Thursday, May 28, 2015

First Reading of the Bill

Well, HM was not kidding when she made it clear that "early legislation will be introduced to provide for an in-out referendum on membership of the European Union before the end of 2017". The Bill had its First Reading in the Commons today and will have its Second Reading on June 9.

The text of it is available on line and will be available together with whatever notes HMG thinks desirable in print tomorrow.

The Referendum will be called some time before December 31, 2017 (but we knew that). As far as I can see, the later it is, the better for us as the chances of us winning are slender in any case and are next to zero in the next year or so.

The question on the ballot paper will be: “Should the United Kingdom remain a member of the European Union?” and I understand the UKIP Leader-for-Life-and-in-Perpetuity has already been making negative noises about that.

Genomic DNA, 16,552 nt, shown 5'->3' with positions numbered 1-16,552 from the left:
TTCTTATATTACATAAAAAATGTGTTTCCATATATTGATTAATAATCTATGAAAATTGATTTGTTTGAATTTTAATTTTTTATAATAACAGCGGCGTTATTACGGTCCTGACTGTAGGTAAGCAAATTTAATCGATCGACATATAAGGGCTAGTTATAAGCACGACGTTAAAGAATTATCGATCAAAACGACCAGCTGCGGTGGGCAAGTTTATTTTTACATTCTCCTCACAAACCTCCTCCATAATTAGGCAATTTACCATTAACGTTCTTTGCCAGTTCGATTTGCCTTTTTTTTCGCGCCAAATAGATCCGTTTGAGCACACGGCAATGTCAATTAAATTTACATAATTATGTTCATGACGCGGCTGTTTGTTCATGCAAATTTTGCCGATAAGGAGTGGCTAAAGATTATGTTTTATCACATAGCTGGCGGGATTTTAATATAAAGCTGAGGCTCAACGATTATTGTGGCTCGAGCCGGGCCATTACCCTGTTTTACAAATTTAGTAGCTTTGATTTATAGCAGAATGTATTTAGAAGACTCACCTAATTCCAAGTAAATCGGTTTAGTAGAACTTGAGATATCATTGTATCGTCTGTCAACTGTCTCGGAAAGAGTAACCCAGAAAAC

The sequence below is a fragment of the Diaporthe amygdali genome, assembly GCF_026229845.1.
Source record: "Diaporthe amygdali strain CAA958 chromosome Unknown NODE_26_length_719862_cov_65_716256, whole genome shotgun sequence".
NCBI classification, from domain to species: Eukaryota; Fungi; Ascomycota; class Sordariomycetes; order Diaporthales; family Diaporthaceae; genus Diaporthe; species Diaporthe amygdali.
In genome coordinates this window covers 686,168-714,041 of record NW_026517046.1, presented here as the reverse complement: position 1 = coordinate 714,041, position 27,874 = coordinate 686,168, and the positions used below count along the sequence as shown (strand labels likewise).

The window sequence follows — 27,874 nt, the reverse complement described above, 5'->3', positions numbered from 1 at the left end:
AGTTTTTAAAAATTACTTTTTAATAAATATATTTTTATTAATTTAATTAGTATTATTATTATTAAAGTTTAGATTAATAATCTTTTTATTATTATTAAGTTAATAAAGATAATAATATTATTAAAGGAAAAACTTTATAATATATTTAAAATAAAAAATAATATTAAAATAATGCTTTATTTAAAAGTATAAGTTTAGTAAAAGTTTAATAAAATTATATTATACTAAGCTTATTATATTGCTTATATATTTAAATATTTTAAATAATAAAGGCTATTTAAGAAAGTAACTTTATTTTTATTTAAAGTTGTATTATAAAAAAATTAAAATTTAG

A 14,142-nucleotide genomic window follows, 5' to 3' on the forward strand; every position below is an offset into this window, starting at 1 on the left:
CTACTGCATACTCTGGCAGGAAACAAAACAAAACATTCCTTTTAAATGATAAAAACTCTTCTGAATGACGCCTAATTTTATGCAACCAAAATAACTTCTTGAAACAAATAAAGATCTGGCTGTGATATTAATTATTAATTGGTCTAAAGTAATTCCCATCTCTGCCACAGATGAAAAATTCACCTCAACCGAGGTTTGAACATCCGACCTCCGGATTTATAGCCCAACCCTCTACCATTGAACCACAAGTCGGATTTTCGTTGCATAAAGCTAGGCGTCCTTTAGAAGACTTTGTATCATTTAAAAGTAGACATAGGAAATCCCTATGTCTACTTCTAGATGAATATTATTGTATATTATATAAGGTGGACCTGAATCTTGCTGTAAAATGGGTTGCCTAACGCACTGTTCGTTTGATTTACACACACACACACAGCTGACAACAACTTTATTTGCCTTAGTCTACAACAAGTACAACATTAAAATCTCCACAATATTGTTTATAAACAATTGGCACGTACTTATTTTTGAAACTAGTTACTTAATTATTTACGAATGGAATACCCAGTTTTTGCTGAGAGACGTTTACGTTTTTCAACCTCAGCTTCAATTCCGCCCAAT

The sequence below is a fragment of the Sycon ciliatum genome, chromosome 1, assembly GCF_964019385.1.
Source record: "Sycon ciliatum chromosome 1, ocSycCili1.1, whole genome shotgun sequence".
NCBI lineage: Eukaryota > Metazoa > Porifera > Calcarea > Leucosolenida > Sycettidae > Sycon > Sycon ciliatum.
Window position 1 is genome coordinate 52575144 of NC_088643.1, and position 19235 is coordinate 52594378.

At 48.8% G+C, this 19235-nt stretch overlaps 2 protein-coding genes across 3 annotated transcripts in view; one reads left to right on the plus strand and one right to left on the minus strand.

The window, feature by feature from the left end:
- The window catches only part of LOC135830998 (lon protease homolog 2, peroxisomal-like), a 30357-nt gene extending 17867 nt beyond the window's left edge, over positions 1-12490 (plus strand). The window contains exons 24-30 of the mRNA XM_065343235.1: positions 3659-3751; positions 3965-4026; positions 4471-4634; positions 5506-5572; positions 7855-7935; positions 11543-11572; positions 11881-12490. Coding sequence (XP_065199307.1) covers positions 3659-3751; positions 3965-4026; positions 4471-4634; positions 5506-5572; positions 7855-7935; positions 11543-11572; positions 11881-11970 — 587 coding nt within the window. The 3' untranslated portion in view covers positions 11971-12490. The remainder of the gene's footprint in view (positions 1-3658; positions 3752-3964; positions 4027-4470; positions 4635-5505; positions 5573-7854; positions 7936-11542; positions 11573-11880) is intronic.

Farage, who is likely to play a leading role in the 'out' campaign, said the wording showed a pro-EU bias. "It is a simple straightforward, unambiguous question. That much is clear. However that Cameron is opting to give the pro-EU side the positive 'Yes' suggests strongly that his negotiations are so much fudge. He has already decided which way he wants the answer to be given, without a single power repatriated," he said.
Many of us sincerely hope that Mr Farage will not be playing a particularly leading role in the campaign and might even consider taking a back seat together with a few other politicians. On the whole, Mr Farage's credibility outside his cult is not particularly high and that is bound to reflect on the campaign.